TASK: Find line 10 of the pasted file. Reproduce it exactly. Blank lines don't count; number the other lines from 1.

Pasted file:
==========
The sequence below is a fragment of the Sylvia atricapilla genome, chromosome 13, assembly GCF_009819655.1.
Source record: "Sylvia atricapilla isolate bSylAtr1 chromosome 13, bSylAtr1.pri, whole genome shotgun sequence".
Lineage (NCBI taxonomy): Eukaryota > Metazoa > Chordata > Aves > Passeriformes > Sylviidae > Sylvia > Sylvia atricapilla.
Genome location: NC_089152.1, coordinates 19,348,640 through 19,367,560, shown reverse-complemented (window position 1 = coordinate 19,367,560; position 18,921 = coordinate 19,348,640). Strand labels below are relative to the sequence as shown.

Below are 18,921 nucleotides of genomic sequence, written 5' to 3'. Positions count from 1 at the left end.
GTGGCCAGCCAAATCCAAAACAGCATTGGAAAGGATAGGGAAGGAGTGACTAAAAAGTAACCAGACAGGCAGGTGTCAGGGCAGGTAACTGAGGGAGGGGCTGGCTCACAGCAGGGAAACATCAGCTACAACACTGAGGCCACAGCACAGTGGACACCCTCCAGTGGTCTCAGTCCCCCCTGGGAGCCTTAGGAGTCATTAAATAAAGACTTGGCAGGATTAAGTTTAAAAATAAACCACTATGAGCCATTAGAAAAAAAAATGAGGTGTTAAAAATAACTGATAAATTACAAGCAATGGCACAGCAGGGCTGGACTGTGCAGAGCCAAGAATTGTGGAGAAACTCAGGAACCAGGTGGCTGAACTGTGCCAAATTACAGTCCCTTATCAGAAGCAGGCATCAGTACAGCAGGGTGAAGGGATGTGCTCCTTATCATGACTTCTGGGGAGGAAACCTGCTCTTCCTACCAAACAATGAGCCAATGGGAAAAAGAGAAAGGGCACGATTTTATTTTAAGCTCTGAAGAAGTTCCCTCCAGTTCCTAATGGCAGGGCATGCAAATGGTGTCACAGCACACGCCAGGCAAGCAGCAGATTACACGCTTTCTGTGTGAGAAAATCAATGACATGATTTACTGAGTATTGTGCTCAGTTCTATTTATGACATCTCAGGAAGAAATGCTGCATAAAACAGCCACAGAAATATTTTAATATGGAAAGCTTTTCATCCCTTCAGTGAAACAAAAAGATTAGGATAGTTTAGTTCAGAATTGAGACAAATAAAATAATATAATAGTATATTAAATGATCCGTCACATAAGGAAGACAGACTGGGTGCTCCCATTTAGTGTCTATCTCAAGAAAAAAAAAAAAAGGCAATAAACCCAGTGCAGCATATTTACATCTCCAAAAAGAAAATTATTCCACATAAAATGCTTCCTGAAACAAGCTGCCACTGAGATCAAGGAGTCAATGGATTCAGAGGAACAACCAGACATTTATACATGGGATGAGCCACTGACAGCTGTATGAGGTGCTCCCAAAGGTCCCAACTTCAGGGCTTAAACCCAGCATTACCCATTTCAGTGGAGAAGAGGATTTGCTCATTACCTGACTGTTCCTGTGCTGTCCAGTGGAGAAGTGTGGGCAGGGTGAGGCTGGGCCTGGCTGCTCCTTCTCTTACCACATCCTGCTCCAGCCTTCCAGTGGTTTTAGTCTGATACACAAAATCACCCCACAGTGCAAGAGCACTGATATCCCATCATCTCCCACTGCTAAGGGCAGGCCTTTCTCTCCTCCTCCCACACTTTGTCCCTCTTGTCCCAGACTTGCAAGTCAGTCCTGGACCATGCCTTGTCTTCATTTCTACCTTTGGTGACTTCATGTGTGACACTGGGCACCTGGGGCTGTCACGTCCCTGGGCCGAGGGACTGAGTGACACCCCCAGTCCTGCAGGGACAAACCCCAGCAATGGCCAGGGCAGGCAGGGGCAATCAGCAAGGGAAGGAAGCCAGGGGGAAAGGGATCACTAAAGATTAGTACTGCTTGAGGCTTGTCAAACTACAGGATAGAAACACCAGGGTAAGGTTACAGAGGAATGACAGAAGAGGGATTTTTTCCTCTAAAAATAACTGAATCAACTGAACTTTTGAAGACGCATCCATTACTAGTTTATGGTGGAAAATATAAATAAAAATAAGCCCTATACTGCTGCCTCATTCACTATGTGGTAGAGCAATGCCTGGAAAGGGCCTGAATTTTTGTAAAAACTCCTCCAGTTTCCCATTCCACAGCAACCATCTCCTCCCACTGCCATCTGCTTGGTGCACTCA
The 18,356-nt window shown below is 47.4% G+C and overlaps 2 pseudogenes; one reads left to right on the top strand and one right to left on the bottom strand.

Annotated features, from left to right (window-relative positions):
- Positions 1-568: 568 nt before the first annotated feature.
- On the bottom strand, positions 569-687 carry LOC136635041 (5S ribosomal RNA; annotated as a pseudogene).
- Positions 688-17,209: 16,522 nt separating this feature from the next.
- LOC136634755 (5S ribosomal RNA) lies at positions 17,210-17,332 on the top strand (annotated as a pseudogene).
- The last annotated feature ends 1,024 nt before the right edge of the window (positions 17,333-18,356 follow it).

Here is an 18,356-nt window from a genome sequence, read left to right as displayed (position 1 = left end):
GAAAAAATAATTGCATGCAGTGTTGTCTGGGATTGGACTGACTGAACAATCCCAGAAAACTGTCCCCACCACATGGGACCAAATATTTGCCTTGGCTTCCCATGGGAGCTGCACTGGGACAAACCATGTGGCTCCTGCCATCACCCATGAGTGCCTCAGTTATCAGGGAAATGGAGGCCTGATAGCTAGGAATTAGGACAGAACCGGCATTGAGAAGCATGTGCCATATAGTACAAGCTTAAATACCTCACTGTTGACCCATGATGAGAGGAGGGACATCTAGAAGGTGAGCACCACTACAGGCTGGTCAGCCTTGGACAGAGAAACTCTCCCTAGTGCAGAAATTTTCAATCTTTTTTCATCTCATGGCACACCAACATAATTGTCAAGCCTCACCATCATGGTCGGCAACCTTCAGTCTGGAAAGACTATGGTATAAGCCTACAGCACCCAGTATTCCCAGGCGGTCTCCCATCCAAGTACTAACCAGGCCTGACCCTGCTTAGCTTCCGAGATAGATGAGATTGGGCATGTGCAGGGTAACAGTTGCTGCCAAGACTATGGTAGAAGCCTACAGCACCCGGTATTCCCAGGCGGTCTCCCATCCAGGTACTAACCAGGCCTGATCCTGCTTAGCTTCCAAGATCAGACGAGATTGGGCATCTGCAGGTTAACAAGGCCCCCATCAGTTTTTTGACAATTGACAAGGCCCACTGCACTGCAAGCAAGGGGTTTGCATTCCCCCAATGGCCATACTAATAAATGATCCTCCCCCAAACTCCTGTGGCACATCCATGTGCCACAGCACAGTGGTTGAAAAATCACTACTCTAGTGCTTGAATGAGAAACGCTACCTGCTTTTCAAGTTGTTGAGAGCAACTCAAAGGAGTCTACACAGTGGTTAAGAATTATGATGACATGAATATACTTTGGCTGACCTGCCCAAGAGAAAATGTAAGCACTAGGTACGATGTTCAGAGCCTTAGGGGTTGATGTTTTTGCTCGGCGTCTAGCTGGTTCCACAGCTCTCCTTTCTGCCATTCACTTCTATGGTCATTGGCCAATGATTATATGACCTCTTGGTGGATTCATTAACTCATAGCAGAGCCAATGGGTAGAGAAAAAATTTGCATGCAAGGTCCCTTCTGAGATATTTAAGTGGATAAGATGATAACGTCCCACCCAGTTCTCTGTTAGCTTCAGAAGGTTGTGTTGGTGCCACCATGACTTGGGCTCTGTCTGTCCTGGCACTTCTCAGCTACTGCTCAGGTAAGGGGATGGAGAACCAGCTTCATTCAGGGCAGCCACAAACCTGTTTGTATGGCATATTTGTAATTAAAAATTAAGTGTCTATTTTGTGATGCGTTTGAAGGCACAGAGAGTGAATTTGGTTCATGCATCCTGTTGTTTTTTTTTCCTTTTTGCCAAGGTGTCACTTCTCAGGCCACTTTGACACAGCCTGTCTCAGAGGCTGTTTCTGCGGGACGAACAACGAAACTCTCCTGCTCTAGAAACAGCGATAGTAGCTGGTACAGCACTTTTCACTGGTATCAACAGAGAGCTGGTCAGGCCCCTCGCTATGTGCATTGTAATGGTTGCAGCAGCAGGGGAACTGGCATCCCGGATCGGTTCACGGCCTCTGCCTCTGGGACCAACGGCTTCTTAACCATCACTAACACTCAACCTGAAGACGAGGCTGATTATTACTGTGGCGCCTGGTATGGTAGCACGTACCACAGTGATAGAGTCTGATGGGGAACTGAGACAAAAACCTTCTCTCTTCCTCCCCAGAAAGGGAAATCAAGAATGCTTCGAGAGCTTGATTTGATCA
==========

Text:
- On the bottom strand, positions 569-687 carry LOC136635041 (5S ribosomal RNA; annotated as a pseudogene).